Bruins fall in Pac-12 opener against Stanford, 60-59

It was an “almost” kind of basketball game for UCLA on Thursday night at Maples Pavilion.

The Bruins would almost get a rebound. And then a Stanford player would tip it away. The Bruins would make a steal and almost get a layup. Except the ball would rim out or get blocked. The Bruins would almost get a lead. But never in the second half.

In the Pac-12 season opener for both teams, Stanford beat UCLA, 60-59.

The Cardinal (11-2, 1-0 Pac-12) gave itself just enough of an edge by piercing UCLA’s work-in-progress zone defense with three straight three-pointers and a 56-51 lead with about five minutes left.

Until then, UCLA (7-6, 0-1) had hung close because of senior Lazeric Jones, who had a game-high 26 points, mostly from jump shooting, and from the work of center Josh Smith, who had 10 points in 20 minutes. But Smith was often on the bench with foul trouble.


“This was a disappointing finish to a game where we fought back hard,” UCLA Coach Ben Howland said.

There were at least a half a dozen times in the second half when UCLA had a chance to take a lead, but always there was a shot an inch short or a missed free throw or a turnover.

Still, the Bruins were within a point, 56-55, with 2:07 left. Jones, who had just missed a free throw that would have tied the score, committed a foul while trying to make a steal against Aaron Bright. Bright made both foul shots, and the constantly uphill climb for UCLA ended.

UCLA’s last stand came when it forced a Stanford miss with about 25 seconds left. Anderson missed a 12-footer, but on a tied-up rebound UCLA got the ball back. With four seconds left, Jones had a five-foot shot in the lane blocked by Stanford’s Josh Owens.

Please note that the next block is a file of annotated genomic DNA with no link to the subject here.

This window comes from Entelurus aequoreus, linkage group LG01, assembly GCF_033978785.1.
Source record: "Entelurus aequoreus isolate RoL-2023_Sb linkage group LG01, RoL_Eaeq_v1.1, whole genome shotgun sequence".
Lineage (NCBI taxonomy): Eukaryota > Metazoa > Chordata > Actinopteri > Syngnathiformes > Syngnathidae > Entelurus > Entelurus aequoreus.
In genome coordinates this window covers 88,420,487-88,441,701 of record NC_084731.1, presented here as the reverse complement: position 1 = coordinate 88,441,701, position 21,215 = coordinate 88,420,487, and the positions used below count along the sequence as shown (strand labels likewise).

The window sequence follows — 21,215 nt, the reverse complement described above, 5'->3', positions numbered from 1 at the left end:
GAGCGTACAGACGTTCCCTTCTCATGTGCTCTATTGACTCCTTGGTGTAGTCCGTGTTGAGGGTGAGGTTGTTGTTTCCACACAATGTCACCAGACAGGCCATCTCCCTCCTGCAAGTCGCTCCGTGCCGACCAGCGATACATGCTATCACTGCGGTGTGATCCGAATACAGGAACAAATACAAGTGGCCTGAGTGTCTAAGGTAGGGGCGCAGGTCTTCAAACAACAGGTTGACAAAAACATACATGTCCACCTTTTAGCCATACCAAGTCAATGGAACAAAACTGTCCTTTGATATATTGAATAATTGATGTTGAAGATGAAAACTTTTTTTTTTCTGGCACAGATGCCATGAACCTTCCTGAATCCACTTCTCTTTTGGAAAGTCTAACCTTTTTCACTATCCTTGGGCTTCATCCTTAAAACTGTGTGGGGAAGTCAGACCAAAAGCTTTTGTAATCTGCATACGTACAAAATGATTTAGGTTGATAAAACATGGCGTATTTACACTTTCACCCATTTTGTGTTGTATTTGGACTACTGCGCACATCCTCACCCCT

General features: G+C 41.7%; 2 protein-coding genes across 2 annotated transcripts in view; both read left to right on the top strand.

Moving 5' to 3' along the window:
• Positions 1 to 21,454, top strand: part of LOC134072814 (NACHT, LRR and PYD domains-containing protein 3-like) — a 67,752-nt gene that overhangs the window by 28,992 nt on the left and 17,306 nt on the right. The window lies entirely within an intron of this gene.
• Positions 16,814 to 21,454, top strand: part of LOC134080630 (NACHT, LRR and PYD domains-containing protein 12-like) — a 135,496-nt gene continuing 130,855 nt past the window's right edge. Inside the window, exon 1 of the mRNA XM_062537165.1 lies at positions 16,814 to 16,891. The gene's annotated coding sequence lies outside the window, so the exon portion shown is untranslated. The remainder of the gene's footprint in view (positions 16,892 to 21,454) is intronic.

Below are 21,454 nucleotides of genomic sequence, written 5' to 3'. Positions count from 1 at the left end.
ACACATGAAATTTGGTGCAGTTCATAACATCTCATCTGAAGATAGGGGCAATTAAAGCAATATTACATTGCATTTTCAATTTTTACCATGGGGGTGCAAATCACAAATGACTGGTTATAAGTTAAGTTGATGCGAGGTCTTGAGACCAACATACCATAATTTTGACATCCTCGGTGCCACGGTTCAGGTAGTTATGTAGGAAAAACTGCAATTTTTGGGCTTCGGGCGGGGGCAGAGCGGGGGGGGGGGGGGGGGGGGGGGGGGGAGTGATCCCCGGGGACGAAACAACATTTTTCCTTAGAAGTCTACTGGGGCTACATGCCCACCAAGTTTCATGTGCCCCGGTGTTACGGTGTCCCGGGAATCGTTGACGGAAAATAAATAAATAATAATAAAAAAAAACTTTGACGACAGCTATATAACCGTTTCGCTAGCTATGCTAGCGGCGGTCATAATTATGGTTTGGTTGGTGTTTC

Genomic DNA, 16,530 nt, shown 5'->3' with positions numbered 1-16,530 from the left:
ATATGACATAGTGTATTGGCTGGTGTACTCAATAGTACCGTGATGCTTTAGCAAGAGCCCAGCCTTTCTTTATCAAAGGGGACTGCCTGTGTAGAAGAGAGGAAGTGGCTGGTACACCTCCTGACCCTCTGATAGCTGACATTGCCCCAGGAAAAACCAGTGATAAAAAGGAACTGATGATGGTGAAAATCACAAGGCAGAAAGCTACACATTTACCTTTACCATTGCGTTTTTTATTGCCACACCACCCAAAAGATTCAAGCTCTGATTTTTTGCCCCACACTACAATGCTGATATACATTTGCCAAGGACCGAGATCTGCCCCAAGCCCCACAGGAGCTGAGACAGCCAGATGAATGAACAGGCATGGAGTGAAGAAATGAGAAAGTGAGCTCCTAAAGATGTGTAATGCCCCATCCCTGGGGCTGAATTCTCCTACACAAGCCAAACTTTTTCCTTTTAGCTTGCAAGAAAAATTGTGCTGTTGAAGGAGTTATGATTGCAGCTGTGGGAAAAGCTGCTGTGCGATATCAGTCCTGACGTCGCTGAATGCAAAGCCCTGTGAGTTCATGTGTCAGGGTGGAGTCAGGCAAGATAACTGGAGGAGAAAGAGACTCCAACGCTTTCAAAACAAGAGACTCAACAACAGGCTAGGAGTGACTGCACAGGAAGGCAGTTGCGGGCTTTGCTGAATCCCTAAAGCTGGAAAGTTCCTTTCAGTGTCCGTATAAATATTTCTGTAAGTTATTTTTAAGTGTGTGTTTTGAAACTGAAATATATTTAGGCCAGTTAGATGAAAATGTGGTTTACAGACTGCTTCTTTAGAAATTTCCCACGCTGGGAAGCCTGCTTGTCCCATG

Jones said he should have passed the ball.

“I made a mistake,” he said. “I wasn’t open.”

At halftime the Bruins trailed by a point, which seemed unlikely when they were down by as many as 11 and were outrebounded 24-18 and allowed the Cardinal 10 offensive rebounds.

But Jones had a spurt of scoring seven straight points including a baseline jumper that cut Stanford’s lead to 24-23 with 2:18 left in the first half. No one scored again, though Jones, who had 14 points in the first 20 minutes, had a chance to put the Bruins ahead when he tried to convert a steal into a layup. Jones missed, and it appeared that he’d been fouled Jones unsuccessfully begged for the call.

Two disappointing statistics for UCLA — nine missed free throws (15-of-24) and 12 offensive rebounds allowed to Stanford.

Smith shook his head at the mention of the missed free throws. “We missed nine,” he said. “We lost by one. If we make three more of them, we’re holding the ball at the end with a lead and waiting to be fouled.”